Correlation between being fat and being happy, Canadian research

Posted by AFN Staff Writers on 21st November 2012

The old adage of being “jolly,” as a backhanded compliment for overweight people is now proven according to scientists at the McMaster University in Canada.

Researchers that were investigating a link between obesity and depression have found that the FTO gene, a major contributor to obesity and often labelled as the “fat gene,” is also the “happy gene.”

The Population Health Research Institute at the McMaster University analysed the genetic and psychiatric status of 17,200 participants. The study showed that the FTO “fat gene” showed significantly less signs of depression, which was later confirmed by further study.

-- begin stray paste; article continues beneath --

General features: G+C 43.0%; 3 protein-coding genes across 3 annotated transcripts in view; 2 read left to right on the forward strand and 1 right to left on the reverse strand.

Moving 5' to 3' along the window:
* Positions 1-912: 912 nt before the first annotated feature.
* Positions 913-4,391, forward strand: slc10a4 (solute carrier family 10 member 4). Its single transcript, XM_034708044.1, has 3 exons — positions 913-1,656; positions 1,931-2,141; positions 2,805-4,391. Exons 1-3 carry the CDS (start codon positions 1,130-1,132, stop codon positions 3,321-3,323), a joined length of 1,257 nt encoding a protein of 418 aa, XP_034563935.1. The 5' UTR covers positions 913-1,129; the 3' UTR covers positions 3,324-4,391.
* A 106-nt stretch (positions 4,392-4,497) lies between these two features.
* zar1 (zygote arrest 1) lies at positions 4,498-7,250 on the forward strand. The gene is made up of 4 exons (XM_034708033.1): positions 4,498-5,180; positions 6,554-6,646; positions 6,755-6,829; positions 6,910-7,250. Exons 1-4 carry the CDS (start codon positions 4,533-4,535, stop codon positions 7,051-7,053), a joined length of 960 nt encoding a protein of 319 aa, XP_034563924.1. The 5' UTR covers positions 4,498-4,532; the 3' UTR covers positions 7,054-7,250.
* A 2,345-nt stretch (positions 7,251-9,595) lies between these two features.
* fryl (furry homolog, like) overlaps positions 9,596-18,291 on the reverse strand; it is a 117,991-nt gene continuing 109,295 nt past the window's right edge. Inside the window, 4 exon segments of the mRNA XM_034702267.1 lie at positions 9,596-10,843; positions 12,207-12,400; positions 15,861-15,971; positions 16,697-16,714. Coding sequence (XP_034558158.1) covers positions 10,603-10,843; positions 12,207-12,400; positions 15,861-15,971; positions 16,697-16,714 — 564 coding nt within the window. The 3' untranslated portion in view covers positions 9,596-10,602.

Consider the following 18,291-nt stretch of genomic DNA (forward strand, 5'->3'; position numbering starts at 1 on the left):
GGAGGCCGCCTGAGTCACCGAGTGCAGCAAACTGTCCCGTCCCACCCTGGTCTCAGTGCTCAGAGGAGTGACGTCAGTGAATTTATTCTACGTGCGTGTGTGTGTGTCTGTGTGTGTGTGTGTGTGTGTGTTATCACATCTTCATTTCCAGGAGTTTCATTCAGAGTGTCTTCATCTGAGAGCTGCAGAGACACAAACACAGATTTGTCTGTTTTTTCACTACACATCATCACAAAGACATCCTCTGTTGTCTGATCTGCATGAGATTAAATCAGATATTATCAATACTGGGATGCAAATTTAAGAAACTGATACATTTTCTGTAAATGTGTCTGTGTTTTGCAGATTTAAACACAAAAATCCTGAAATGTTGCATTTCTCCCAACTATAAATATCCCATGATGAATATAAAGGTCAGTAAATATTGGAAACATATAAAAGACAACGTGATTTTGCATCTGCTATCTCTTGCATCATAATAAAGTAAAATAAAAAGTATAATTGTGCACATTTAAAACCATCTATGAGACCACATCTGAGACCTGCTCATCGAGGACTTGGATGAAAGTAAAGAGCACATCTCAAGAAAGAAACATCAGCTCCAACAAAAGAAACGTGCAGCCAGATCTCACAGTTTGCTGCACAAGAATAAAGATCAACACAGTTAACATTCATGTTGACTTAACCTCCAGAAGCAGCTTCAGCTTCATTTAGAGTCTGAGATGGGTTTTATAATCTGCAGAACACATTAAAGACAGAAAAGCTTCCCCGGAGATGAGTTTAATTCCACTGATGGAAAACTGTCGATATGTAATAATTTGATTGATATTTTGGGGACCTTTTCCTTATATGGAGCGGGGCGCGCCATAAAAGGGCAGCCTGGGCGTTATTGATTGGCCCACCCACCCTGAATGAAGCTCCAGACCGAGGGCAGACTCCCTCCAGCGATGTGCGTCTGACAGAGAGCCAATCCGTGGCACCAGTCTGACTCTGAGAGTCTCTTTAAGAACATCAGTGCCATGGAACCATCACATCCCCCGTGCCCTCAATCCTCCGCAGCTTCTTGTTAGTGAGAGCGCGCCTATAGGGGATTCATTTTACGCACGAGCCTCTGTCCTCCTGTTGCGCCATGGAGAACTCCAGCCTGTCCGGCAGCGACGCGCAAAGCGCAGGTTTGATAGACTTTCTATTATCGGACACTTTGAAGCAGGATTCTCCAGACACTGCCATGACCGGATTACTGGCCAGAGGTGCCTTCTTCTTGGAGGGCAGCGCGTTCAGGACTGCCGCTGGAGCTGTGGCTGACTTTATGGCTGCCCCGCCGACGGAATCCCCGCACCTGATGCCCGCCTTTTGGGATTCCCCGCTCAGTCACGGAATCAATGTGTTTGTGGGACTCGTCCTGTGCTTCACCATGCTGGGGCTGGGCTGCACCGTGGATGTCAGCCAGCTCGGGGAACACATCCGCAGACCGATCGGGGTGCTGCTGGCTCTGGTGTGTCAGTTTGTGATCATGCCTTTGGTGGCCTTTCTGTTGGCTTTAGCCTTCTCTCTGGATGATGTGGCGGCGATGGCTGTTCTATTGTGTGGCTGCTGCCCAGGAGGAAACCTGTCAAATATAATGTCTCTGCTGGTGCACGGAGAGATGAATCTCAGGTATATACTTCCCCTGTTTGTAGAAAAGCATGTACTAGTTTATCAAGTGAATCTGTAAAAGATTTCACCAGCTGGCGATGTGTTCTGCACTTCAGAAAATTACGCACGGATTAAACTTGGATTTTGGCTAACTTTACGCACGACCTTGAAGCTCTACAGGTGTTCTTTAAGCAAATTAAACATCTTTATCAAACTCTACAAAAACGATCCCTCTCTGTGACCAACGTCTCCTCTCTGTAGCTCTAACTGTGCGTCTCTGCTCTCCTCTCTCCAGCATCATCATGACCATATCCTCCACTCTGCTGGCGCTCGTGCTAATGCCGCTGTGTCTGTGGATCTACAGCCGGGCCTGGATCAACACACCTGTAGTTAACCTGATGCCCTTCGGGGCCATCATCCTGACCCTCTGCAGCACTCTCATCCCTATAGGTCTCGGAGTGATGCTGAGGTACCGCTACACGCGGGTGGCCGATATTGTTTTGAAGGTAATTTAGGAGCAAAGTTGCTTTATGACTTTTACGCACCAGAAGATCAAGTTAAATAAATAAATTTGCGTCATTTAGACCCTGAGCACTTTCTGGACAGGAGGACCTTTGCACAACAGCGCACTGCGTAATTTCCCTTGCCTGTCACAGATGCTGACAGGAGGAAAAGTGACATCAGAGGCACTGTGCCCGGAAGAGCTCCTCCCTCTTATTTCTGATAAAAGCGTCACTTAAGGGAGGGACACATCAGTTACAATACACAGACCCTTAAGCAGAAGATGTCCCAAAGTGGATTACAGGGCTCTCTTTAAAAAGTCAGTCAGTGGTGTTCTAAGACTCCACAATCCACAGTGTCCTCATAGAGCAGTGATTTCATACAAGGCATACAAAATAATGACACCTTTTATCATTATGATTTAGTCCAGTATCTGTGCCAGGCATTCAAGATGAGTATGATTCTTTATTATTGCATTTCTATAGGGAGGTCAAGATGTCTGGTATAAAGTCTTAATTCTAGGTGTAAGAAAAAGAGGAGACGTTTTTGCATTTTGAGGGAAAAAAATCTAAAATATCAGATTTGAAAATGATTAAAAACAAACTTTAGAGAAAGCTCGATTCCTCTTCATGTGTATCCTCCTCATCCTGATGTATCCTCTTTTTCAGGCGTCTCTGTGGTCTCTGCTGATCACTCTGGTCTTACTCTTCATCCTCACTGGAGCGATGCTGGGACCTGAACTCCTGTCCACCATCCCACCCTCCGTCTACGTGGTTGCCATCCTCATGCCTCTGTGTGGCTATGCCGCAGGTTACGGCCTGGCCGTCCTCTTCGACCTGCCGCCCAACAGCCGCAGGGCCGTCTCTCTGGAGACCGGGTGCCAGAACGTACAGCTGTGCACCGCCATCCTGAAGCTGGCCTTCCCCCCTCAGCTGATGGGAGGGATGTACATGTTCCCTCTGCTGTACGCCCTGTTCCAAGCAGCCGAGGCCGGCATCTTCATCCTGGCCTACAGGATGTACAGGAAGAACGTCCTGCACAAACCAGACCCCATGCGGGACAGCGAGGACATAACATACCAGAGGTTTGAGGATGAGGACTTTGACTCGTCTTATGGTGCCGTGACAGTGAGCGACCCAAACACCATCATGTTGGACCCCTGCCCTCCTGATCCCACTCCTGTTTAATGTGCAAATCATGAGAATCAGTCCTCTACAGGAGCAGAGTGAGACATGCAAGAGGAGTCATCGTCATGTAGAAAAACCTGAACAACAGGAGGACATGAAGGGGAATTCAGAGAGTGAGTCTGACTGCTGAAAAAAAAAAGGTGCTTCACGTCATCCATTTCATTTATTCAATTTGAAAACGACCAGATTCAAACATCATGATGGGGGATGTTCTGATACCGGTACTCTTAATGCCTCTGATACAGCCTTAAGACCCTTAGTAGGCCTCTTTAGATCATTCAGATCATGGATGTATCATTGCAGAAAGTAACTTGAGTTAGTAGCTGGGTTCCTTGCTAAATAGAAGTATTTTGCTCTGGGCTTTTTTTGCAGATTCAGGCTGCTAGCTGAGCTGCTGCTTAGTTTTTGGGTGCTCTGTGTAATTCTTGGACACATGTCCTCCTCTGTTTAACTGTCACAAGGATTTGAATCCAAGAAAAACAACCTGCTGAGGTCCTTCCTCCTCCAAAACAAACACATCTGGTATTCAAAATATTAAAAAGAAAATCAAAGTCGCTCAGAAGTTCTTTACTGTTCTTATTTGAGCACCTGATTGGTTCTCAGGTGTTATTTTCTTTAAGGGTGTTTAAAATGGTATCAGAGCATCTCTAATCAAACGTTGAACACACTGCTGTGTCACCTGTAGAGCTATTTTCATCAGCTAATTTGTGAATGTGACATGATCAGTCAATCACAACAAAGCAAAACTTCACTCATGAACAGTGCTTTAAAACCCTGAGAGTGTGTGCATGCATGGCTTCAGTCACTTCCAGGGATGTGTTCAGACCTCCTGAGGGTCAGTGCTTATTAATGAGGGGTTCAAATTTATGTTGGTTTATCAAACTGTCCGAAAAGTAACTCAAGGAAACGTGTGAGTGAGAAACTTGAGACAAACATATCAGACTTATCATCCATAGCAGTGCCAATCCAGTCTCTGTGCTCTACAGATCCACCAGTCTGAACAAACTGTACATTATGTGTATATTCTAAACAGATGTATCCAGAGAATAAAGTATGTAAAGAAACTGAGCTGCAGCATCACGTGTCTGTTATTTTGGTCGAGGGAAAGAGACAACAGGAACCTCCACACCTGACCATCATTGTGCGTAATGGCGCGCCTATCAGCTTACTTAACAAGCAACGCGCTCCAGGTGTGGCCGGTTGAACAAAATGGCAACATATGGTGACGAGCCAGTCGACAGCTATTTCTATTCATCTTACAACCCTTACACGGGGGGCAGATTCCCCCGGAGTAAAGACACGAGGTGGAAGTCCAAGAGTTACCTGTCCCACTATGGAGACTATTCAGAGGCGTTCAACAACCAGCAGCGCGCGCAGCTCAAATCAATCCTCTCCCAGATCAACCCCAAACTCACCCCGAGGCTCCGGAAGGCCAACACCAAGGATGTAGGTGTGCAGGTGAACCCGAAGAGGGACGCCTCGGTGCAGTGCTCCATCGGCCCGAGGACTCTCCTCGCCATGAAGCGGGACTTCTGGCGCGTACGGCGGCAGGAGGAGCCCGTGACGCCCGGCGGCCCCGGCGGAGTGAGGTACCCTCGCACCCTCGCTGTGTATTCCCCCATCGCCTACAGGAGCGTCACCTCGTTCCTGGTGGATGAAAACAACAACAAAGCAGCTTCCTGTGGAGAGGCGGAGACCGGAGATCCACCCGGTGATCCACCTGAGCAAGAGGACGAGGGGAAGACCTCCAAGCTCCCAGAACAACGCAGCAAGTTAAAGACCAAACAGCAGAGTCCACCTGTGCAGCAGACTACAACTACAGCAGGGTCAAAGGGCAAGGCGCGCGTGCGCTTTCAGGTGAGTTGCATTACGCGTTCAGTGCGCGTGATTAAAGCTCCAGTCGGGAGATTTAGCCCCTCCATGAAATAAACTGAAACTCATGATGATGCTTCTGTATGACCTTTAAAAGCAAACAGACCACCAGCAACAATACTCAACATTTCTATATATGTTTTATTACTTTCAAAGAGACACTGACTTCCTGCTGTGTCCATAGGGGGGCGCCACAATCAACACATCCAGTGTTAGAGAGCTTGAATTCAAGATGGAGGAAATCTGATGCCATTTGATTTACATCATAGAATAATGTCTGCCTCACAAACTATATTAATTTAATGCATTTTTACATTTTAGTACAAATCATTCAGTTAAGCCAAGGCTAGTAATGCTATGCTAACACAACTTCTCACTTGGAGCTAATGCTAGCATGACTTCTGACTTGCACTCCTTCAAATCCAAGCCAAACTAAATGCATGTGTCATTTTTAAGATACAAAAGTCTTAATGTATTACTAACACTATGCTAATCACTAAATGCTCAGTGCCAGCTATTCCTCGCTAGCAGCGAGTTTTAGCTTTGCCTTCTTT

Professor David Meyre, a researcher involved in the study said that originally the researchers thought quite the contrary, that obesity was linked to depression.

“’The difference of eight per cent is modest and it won’t make a big difference in the day-to-day care of patients. But we have discovered a novel molecular basis for depression,” Mr Meyre said.

The McMaster University research is the first evidence that an FTO obesity gene is associated with protection against major depression, independent of its effect on body mass index.

Happiness has now been directly linked to the "fat gene."